The Advertising Standards Authority (ASA) ruled that images featured on the retailer’s website and Instagram account were “gratuitous”, “sexist” and “objectified woman”.
The first of the two images showed a girl bending over to touch the ground with a picture taken from a low angle showing her crotch and bottom. The second featured a girl leaning into a car, again with her bottom visible.
In defence, American Apparel said the pictures were not graphic, explicit or pornographic and the models used were real people that were not portrayed in a manner that was vulnerable, negative or exploitative.
The retailer also claimed the woman used in the ads was 30 years old and that the images only went out on its website and social media, were people had opted in to see images “consistent with the American Apparel branding”.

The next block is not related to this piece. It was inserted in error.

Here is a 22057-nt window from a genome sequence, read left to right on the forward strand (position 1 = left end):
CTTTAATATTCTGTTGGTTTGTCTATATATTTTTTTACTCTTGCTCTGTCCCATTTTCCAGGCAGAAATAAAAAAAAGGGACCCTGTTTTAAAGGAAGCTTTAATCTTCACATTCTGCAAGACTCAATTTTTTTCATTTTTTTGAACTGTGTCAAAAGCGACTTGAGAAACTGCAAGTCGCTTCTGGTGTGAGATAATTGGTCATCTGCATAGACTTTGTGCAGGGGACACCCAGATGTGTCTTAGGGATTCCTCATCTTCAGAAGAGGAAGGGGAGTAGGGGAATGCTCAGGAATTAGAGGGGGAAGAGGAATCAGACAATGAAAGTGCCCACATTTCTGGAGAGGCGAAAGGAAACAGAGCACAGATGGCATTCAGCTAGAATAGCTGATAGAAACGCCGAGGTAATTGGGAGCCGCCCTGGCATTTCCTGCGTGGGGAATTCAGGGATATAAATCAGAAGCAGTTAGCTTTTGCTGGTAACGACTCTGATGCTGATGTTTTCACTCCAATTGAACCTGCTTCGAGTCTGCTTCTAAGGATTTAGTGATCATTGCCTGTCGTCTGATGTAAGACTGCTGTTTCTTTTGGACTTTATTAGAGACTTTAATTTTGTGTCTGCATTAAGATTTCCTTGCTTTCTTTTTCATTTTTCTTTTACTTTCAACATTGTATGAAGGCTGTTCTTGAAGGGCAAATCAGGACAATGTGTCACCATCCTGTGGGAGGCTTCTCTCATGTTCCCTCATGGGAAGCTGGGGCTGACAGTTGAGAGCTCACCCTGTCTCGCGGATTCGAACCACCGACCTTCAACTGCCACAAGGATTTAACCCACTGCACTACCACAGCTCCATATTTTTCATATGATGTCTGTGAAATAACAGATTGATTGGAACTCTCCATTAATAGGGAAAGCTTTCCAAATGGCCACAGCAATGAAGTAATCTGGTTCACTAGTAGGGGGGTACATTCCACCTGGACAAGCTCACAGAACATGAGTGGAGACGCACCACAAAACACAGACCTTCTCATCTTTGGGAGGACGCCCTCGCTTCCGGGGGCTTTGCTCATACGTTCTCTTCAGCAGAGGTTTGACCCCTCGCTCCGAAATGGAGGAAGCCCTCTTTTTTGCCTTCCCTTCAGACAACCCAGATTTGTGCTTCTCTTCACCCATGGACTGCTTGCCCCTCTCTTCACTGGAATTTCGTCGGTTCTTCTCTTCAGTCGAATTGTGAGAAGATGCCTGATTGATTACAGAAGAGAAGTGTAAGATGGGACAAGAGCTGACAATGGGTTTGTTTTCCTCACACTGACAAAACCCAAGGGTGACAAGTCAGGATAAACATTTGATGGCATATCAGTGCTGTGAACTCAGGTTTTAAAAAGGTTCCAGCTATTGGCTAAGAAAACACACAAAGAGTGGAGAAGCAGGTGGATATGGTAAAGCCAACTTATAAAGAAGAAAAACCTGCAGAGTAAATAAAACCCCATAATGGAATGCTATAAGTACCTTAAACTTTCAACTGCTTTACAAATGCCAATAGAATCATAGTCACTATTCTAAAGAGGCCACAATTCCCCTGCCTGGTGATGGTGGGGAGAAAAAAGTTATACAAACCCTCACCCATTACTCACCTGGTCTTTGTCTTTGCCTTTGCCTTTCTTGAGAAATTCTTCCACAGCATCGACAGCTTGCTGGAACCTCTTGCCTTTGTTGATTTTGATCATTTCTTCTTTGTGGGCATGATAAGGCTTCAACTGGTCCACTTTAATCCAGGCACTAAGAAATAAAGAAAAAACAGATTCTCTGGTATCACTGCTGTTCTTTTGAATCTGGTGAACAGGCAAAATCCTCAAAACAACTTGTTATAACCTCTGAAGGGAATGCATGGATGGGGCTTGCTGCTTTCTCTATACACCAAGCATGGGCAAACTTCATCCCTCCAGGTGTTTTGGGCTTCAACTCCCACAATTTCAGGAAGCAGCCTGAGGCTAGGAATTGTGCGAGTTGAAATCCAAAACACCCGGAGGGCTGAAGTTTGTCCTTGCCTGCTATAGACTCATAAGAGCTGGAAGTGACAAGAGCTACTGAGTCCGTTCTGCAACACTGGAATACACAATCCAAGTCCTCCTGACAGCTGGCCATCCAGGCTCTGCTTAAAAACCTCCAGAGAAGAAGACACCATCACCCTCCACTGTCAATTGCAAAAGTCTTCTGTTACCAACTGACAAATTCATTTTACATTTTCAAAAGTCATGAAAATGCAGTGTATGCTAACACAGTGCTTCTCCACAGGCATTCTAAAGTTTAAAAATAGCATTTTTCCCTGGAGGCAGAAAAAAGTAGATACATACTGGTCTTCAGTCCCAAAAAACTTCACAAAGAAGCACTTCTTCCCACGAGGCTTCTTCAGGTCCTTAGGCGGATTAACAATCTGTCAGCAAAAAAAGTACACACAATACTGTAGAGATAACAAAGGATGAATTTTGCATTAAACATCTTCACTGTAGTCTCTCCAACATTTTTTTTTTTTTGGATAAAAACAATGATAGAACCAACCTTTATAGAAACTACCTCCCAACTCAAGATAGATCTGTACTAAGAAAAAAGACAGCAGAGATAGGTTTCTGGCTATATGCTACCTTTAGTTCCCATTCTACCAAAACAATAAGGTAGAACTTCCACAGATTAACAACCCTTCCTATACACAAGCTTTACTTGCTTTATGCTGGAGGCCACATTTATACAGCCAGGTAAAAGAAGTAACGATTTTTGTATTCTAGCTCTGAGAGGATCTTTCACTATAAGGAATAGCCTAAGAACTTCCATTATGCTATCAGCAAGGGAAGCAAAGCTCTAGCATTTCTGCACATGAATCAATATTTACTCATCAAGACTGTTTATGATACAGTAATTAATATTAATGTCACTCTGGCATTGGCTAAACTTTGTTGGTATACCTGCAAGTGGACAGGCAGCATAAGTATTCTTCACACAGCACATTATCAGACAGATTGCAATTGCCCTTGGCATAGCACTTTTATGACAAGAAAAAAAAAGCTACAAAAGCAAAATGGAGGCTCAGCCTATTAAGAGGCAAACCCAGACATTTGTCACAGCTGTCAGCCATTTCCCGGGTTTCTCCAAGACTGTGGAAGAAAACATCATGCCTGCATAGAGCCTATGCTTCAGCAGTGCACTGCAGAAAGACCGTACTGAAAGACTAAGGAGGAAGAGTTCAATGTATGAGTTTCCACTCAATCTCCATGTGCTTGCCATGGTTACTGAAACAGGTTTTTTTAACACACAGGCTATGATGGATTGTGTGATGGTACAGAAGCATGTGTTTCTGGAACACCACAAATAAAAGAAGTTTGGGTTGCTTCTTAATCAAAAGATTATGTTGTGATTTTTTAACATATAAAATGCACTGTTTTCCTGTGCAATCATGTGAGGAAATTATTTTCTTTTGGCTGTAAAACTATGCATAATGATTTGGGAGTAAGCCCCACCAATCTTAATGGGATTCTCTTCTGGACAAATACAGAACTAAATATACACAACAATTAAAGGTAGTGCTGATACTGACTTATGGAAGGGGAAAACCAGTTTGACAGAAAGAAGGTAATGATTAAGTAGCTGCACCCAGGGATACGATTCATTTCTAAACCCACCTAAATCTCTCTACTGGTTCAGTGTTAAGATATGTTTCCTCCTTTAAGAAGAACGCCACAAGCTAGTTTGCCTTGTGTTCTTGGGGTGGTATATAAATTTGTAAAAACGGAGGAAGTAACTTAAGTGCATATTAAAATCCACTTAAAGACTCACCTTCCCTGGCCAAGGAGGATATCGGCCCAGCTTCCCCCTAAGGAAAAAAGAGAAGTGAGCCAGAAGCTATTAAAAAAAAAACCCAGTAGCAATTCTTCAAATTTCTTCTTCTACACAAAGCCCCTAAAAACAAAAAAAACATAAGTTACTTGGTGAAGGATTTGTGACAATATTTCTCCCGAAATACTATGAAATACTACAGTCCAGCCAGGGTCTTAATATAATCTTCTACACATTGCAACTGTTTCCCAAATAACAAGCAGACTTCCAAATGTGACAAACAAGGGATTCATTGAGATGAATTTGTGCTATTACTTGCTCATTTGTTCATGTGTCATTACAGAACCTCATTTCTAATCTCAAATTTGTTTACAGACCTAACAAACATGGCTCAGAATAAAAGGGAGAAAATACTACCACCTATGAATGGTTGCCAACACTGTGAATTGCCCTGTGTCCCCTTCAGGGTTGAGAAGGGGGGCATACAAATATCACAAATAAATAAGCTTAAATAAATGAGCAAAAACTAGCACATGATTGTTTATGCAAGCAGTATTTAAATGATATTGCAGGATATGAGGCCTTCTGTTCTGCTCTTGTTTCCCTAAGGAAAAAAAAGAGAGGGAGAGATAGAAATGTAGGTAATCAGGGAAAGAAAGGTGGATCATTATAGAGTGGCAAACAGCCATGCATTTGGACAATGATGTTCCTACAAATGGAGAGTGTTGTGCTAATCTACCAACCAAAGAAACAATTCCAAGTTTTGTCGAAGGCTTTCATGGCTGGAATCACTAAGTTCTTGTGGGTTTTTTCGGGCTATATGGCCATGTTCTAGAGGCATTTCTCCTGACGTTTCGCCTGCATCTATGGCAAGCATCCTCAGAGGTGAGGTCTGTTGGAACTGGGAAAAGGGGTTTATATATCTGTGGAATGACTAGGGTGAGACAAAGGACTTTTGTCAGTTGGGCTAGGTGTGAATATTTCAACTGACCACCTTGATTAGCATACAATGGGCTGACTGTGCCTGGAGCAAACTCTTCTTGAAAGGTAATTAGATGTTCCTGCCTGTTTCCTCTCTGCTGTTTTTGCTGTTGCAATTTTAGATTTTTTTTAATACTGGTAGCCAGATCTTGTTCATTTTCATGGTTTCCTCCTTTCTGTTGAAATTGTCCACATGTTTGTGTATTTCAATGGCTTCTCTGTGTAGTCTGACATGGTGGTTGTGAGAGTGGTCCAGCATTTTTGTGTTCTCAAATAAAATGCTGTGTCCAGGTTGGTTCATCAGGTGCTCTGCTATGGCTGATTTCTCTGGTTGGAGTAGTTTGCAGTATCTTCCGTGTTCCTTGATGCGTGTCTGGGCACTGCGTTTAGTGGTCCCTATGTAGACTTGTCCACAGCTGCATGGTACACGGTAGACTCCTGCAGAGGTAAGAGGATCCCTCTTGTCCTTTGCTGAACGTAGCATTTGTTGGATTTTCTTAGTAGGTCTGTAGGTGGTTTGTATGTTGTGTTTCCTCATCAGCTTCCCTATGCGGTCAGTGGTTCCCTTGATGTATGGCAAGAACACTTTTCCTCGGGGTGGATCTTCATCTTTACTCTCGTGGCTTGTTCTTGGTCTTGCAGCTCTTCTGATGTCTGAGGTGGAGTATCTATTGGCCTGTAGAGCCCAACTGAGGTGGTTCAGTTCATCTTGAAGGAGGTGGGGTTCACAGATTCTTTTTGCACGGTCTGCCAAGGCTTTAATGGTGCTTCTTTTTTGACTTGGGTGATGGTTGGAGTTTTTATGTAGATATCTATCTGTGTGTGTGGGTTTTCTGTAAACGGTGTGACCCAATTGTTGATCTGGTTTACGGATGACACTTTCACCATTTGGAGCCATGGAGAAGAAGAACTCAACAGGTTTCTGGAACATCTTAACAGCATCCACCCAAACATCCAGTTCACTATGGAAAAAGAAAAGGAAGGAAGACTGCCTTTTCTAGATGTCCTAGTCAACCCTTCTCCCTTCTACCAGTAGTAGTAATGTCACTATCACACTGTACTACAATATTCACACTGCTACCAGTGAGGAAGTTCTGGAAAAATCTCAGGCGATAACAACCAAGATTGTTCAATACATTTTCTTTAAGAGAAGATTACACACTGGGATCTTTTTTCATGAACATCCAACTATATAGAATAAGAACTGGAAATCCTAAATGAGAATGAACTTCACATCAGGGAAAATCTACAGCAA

However, the ASA slammed the ads for their attempt to “imitate voyeuristic ‘up-skirt’ shots” that looked like they had been taken without consent. It said that in the context of a skirt marketed to young woman this had the potential to “normalise a predatory sexual behaviour” and “inappropriately sexualise school-age girls”.
It banned the ads, warning American Apparel to ensure its advertising in future is prepared with a sense of responsibility to consumers and would not cause serious offence.
American Apparel is no stranger to controversy and this is not the first time it has incurred the wrath of the ASA. Last year, the US retailer saw three of its ads banned in the space of four months for using “overtly sexual images”, “sexualising a child” and using “unnecessarily sexual and inappropriate imagery”.